Do you have any superstition?
A superstition is something believed in fear or ignorance that is not accurate. Which leads on to the definition I most like “a superstition is only a superstition when it is not a superstition” – which is to say, so long as you believe it to be a truth, and not a superstition, then it is in fact a superstition, whereas once you can see the error, you no longer believe it, so it isn’t a superstition any longer.
In that sense, it seems entirely likely that most of what we take for truths are probably superstitions. The complexity of reality sort of guarantees that for us.
In the more relaxed sense, of habits or practices that are of dubious origin – yeah sure – heaps – most kept for fun.
I agree with OM.
I have been consistent here and elsewhere, of accepting the what of what others tell me, if not the why.
I have been explicit many times in saying that that there is much wisdom in the practices of many cultures, even if the stories accompanying those practices are wildly inaccurate.
I pay a lot of attention to the what, the practices, of cultures, be they wives tales, witch doctors, religions, … whatever; not so much to the narratives within which those practices are embedded.
Evolution is quite good at weeding out things that don’t work – harsh, but effective.
We have tools that allow us to go beyond that now, and the next couple of decades will likely determine if humanity as a whole has sufficient wisdom to transcend the stories of our deep past, or be destroyed by them.
The strategic level of systems understanding, which starts with relatively simple notions like probability, games theory, multiple stable state equilibria, and extends to the far more complex and general domains of infinitely dimensional computational and strategic domain spaces which include complexity, chaos, the truly random and fundamental uncertainty at all levels of the real and the logical, gives us tools to explore, discover and mitigate the worst of the risks to our continued existence, and it seems clear beyond any reasonable doubt that such risk can never be entirely eliminated.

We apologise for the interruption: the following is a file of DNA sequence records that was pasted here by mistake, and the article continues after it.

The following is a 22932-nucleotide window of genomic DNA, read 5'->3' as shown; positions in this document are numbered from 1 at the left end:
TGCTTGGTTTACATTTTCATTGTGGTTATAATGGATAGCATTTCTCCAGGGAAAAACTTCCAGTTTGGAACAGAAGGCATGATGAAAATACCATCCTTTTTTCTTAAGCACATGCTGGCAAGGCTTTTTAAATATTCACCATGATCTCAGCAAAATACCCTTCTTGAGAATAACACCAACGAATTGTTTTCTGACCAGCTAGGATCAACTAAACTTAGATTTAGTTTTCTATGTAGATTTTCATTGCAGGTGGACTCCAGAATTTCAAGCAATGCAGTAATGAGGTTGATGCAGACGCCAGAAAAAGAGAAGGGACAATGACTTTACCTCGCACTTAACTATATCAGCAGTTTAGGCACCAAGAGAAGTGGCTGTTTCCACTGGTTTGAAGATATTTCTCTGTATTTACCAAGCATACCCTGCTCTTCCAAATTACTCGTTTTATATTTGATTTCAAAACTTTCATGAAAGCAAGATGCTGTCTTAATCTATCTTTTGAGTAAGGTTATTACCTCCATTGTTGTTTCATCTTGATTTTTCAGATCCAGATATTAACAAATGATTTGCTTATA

I encourage every person to test for themselves, at every level, and not to entirely believe anything just because any authority says it to be so. That applies as much to me, as to every priest, prophet, legislator, lawyer, doctor, builder, engineer or whatever. Don’t believe them, don’t disbelieve them either. Consider what they say, consider the full context, make as many investigations as your intuition tells you are required.
Constantly train your intuition to use new paradigms as they become available – that takes a lot – several hours a day of intentional immersion in new and difficult ideas.
That is what I have been doing for over 50 years.
I am not “normal” in any sense of that word.
So, as the Daoists say – we live in interesting times.